April 2, 2010

Departure from form

Running from shots is an ancient tradition and a fairly good example of common sense. Naturally, the first shots were flung from slings and primitive men ran from the stones cast at them by theirs enemies. Something of this ancient tradition can still be seen today, in sporting events for instance: in athletic races, a resounding shot is fired and ancient hardwired atavisms suddenly impel runners forward with the promptness of startled rabbits.

This, while hopefully interesting, is only tangentially related to the matter at hand. The matter at hand is the departure of TGVs, which is announced not by the firing of a shot, but by the ringing of a bell not unakin to that used in horse races to spur riders and steeds to exit the starting boxes or students from slumber and classes.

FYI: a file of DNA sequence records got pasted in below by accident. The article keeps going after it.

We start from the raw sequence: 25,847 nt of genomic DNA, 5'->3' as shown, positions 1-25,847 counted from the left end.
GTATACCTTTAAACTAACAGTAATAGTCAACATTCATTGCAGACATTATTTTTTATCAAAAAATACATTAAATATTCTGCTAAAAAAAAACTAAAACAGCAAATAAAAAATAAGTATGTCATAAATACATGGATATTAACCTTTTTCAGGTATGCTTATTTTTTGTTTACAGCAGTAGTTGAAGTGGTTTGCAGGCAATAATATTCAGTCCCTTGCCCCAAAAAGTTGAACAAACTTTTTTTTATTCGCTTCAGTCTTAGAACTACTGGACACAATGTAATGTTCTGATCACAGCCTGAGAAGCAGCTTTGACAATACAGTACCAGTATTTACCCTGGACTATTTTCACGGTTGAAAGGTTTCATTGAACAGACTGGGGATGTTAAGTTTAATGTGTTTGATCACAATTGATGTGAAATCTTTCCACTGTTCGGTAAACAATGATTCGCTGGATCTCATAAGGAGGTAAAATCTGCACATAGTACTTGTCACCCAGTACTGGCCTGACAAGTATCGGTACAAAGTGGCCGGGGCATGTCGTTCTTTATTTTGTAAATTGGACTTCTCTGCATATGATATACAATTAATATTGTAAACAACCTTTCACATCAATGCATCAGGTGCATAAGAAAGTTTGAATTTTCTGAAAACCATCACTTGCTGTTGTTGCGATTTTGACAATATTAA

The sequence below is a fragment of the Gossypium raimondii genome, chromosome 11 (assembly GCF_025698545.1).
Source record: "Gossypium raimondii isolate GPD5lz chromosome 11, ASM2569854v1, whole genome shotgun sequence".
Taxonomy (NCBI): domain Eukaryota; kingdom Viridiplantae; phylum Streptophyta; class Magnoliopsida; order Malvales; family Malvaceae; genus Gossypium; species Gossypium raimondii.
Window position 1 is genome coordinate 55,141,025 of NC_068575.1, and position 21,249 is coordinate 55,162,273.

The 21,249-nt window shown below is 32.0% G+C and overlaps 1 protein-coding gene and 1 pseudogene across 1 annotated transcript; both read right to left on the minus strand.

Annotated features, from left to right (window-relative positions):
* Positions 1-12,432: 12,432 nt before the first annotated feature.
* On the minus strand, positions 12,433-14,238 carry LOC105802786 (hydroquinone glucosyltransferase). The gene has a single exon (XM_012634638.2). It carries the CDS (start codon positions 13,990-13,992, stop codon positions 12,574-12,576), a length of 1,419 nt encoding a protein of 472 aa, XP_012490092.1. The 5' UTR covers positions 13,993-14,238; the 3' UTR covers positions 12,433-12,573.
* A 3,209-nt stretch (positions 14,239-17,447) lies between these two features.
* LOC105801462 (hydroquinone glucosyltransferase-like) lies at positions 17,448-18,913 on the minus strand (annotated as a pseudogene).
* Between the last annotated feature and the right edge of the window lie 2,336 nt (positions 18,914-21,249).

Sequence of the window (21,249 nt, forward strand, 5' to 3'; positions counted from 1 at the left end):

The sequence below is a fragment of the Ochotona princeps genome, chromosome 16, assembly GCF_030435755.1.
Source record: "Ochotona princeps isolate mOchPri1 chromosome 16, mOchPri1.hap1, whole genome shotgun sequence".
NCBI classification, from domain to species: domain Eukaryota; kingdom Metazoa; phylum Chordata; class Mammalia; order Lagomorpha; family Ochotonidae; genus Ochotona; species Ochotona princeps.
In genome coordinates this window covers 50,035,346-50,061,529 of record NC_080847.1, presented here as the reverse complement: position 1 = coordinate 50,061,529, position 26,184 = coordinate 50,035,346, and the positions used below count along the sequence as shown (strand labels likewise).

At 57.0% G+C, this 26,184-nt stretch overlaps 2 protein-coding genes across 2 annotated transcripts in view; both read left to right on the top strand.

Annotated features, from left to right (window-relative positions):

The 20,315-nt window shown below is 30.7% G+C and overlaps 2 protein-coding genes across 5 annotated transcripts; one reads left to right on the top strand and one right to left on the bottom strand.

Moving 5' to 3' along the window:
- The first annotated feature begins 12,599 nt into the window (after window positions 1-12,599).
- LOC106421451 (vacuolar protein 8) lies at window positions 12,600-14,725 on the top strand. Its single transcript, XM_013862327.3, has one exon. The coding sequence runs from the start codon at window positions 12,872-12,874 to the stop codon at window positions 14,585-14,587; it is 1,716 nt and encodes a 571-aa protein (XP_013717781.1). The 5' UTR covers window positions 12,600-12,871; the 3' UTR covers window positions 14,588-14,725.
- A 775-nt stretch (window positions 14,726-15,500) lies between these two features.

I was briskly walking to the head of my train when a TGV’s departure bell rang. A young woman’s peal of laughter was almost immediately followed by the sound of hooves clattering on the platform. I turned around to see a beautiful dappled mare gallop past me a ways and stop. An elegantly dressed and slightly winded young lady laughed giddily as she waited for her lover to catch up and then they walked on arm in arm.